Japanese Point Cards Explained: A Savvy Guide

Everything There Is To Know About Japan’s Beloved Point Cards

By Brianna Fox Priest
June 25, 2024
Lifestyle, Shopping

This guide will help you decide which Japanese point cards are right for you, from the basics to in-depth insight into the most popular cards.

If you have spent any amount of time in Japan, you will quickly notice that point card culture here is on another level. Japanese point cards are a big deal—almost every shop has its own point card!

Whether at the convenience store, department store or the local neighborhood cafe, the first question you will likely be asked by the cashier is ポイントカードはおもちですか? (pointo ka-do wa omochidesuka?; “Do you have a point card?”)

You may wonder if you need a Japanese point card for every shop you visit. While it is tempting to collect them all for those “just in case” moments, there are a few popular point cards that will be your key to extra savings.

Don’t worry if you are unsure how to sign up, we will cover everything you need to know about Japanese point cards.

Japan’s Point Card History

Japan’s Point Card History© Photo by Wiki Commons: Rebirth10

In essence, a point card is a rewards system that allows customers to earn points for every yen they spend at a particular store or list of retailers. To understand Japan’s love of point cards, we need to look back at past promotions. 

Japanese point cards date back to a Kitakyushu City clothier in 1916. The popular stamp cards that we know today were introduced in the 1960s, but point cards began to gain momentum after the rise of cash cards and credit cards promoted rewards programs in the 1980s. Soon after, department stores, convenience stores and service providers entered the point card market.

Point cards benefit shoppers with redeemable cash rewards but are ultimately useful for companies to track sales and campaigns. You will often see 貯まる (tamaru; “to save”) and 使える (tsukaeru; “can be used”) on promotional point card posters throughout shops and stations.

Types Of Japanese Point Cards

Before stuffing your wallet with the endless number of point cards in Japan, there are a few different types to be aware of and which provide the most benefits when redeemed.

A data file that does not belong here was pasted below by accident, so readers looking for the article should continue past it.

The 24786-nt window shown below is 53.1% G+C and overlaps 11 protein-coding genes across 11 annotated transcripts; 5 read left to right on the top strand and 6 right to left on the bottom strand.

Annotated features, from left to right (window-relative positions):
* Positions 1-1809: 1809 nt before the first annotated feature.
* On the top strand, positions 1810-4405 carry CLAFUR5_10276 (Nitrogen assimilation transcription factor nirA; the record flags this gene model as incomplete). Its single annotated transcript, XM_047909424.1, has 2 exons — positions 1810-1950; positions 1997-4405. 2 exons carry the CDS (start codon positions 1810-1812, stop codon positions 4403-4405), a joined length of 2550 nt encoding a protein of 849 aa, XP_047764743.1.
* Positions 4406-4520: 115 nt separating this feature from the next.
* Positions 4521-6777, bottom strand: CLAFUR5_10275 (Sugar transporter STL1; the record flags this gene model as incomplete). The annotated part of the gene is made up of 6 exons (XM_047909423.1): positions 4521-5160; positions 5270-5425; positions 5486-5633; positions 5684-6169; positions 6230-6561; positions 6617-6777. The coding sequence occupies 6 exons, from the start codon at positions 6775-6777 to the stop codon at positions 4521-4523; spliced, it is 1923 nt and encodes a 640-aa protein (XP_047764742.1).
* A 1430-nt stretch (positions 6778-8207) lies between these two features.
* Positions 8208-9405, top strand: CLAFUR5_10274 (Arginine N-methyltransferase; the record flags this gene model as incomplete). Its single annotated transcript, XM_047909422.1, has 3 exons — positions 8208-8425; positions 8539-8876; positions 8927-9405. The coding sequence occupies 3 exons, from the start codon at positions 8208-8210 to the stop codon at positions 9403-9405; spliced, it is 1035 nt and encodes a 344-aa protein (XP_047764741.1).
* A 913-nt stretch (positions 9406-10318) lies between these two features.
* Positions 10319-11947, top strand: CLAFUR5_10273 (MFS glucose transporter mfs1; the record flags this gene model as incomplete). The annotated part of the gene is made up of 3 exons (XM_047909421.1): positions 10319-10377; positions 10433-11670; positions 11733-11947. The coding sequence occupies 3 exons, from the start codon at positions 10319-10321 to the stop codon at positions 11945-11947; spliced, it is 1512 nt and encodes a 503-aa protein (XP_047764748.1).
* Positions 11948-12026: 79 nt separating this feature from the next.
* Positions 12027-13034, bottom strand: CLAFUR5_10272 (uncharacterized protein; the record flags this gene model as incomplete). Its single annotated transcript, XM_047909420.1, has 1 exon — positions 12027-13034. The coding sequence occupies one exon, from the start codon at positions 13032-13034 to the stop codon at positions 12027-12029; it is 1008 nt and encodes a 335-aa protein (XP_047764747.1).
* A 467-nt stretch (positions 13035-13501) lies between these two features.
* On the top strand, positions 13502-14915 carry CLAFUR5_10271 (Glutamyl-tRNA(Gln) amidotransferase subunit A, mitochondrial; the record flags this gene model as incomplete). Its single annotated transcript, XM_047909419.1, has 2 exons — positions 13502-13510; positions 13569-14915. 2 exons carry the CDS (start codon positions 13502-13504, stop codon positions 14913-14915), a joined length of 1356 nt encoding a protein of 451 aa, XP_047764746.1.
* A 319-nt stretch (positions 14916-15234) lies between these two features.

Multiple Shop Use Point Cards

Multiple Shop Use Point Cards© Photo by dPoint

Big names in the point card world include Rakuten, dPoint, and T-Point. These cards are popular because they offer a long list of shops and restaurants from which you can earn points. It’s a fast and easy way to earn points and discover new promotions and sales.

If you see its logo at the checkout area, you will know if a shop is compatible with your Japanese point card.

Single Shop Use Point Cards

Single Shop Use Point Cards© Photo by Shelley Smith

It’s common to see supermarkets, drugstores and chain retail shops offering their own point cards. Matsumoto Kiyoshi, the largest chain pharmacy, has a point card that is eligible to earn points on the majority of purchases and often runs point multiplier promotions.

Redeeming points at single shops will lead to discounts at the register, a win if you are a frequent shopper.

Japanese Stamp Cards

© Photo by Shelley Smith

Sometimes this can be confusing, as some stores use the term interchangeably. The main difference between Japanese point cards and stamp cards is the reward systems.

Stamp cards will receive a physical stamp every time an eligible purchase is made, such as a cup of coffee from your favorite cafe. When the card is full, it can be redeemed for a free item or yen off the next time you stop in.

How Can I Make A Japanese Point Card?

How Can I Make A Japanese Point Card?© Photo by iStock: JGalione

Making a Japanese point card is straightforward. If you are ready to sign up for one, you can go to your local point card-carrying store and fill out an application or apply online.

If you don’t want a wallet full of point cards, start with one or two that cover your essentials.

If applying in person, you can say to the cashier, ポイントカードを作りたいです (pointo kaado wo tsukuritai desu; “I’d like to have a point card made”). The cashier will hand you a paper application to add your information. Once complete, you will leave the store with your shiny new point card in hand.

You can also apply for some cards online and receive the physical card in the mail or pick it up in-store.

It’s important to remember that just because you can get a point card, does not mean you need one. We recommend getting the cards that you will use regularly and will reward you generously. 

These are the five-point cards worth looking into and making space for in your wallet. 


Rakuten card© Photo by Rakuten

Whether you use Rakuten’s services or not, you have seen its logo while shopping. Most known for its online shopping marketplace, Rakuten extends to credit cards, an online banking app and a robust points card rewards program.

Points can be earned on their official e-commerce site, Rakuten Ichiba, FamilyMart, Mister Donut and an endless amount of restaurants, retailers, pharmacies, gas stations and so much more. View the full list of eligible locations here.

Receive Rakuten points online, through the app or on the physical card. The card has the most locations to earn points, making it the one you should always have on you.